5:29 it writes more or less the SQL code that you would write. Select star from account where these values are equal to this.
5:35 And it uses a parametrized query which is really really nice. Relational databases are nice, until their not. And one of the times they're not nice
5:43 is when you have to evolve from one shape to another. We saw SQLAlchemy really hates that. Queries themselves Don't work very well unless you evolve
5:53 those types of things. If we're already using SQLAlchemy we might as well use Alembic, which can automatically generate the sequel statements
6:00 and sequel operations to transform from an old database with an old set of models to a new database matching the current models.
6:08 So Alembic allows us to do what are called migrations. And this is super important for evolving our application and our database structure
6:16 once SQLAlchemy has created it. When we are accepting user input we use the get post redirect pattern. The idea is the user gets some form.
6:27 They edit it locally. They post that data back. We save it to the database. And then we redirect them somewhere else.
6:34 The redirect is really nice because now they're in this new location and if they refresh the page
6:39 that's fine, it just keeps showing them that new stuff. As opposed to, this form has been submitted. Are you sure you want to submit it again?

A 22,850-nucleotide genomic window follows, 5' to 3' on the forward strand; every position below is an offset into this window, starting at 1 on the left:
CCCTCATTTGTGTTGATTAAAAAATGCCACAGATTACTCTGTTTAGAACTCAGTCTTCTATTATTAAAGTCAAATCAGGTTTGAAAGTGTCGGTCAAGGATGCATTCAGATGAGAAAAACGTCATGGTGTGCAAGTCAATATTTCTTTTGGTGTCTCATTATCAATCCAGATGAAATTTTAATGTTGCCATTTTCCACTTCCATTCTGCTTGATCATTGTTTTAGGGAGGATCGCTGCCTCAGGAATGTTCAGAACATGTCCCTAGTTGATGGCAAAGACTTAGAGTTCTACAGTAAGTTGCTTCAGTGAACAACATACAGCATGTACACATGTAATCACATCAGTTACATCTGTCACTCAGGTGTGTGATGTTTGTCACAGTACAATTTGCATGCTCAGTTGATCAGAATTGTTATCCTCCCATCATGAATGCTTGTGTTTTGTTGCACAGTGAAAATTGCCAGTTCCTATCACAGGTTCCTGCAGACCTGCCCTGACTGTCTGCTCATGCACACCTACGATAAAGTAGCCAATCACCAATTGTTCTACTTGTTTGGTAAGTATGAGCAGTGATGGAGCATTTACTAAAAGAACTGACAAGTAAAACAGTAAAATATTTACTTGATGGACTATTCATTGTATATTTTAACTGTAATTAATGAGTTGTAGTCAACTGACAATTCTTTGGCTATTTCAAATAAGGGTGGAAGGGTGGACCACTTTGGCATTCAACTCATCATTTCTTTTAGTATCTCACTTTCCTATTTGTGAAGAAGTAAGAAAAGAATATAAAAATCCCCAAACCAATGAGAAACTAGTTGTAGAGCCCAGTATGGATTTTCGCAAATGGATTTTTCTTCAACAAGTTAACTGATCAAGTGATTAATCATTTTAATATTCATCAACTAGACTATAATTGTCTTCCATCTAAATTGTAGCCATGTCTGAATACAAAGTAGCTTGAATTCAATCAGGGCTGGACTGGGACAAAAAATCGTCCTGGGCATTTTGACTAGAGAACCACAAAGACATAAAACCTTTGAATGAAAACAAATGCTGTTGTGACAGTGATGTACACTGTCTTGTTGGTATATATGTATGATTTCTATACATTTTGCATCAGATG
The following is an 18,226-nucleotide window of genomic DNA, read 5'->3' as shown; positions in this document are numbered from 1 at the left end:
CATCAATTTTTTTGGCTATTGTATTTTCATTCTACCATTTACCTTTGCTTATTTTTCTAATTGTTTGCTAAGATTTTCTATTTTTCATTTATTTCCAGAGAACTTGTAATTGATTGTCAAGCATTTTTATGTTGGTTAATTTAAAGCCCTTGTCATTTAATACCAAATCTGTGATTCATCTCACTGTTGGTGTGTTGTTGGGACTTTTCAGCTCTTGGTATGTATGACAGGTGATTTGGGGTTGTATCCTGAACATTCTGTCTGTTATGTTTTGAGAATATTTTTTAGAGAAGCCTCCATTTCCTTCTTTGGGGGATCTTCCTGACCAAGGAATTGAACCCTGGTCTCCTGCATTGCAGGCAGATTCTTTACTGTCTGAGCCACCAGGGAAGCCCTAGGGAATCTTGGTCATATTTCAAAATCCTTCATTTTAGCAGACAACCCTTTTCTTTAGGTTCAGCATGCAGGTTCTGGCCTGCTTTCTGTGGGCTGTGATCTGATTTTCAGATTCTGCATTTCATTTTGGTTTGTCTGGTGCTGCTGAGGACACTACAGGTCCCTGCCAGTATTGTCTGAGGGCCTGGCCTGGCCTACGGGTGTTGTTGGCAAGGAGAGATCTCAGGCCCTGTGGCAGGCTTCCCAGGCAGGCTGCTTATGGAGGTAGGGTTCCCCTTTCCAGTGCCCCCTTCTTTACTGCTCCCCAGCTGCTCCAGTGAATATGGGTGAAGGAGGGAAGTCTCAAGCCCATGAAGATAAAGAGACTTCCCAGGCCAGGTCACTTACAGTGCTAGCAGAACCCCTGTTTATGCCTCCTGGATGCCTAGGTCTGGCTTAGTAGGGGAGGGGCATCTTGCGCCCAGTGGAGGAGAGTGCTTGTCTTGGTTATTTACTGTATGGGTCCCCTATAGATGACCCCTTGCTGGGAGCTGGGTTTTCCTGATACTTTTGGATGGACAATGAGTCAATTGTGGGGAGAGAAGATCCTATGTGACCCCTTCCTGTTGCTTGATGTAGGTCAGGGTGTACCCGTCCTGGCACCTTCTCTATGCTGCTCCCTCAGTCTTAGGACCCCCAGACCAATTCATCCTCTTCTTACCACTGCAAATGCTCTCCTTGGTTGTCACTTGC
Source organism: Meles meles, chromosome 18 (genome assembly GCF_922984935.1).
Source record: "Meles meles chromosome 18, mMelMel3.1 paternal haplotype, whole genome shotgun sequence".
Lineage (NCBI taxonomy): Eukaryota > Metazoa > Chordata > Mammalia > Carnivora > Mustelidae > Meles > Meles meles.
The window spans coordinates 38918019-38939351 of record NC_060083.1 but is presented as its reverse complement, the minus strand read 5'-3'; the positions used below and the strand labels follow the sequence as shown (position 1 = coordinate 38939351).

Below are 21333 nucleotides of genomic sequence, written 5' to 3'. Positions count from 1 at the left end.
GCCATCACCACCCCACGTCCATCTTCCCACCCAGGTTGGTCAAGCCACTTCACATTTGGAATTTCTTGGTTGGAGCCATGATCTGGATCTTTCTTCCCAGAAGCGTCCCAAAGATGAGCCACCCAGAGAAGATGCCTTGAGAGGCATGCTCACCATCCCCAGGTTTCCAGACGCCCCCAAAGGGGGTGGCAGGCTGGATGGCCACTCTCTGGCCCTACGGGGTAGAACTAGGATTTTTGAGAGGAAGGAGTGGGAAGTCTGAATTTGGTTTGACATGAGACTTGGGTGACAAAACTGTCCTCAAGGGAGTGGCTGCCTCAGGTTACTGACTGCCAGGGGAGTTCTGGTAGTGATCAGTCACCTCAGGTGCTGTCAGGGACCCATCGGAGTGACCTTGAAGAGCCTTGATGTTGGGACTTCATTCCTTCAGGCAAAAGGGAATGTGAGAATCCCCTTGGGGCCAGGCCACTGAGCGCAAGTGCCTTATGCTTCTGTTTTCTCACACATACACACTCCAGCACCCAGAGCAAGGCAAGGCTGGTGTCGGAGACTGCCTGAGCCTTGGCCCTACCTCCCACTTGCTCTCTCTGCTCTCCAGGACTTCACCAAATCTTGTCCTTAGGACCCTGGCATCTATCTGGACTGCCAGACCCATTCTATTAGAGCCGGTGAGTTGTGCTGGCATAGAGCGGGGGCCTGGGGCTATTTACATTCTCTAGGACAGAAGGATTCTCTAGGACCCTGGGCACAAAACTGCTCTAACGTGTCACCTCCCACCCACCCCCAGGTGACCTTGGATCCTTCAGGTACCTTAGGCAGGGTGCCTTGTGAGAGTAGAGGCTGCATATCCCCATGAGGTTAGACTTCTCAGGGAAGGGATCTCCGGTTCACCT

6:46 And those kind of weird things. So it's a really nice and clean workflow for accepting user input in web applications.
6:53 As we accept user input, we have to do things like validation, and data exchange and all of that. And we came up with this concept of the view model
7:01 which handles mapping the data from the HTML into Python's memory and validating it. That doesn't sound like a big deal.
7:08 But that turns out to be a massive amount of what we would otherwise put inside these action methods. And it makes it real easy to test
7:15 this validation and data exchange. And it really simplified our action methods and lets it focus on orchestrating the steps
7:21 and doing the high level stuff. And our view model can do all of the nitty gritty data exchange and conversion. Speaking of testing
7:28 we focused on three types of tests that I consider to be somewhat unique to the web. And we talked about how to do this in Pyramid.
7:36 Of course there's many types of tests. One of the tests that we might want to do is this data exchange and validation.
7:41 And in our world that means testing the view model. And that means passing a real true request object from Pyramid on to the view model
7:49 so it can interact with all of the various dictionaries and other data exchange mechanisms. We can use webtest to create these dummy requests
7:57 and even pre-populate them with data to test various scenarios. We could do that for the view model. We could do that for the view method
8:05 which may or may not use a view model. Or we could entirely start up the entire web application and pass fake web requests to it.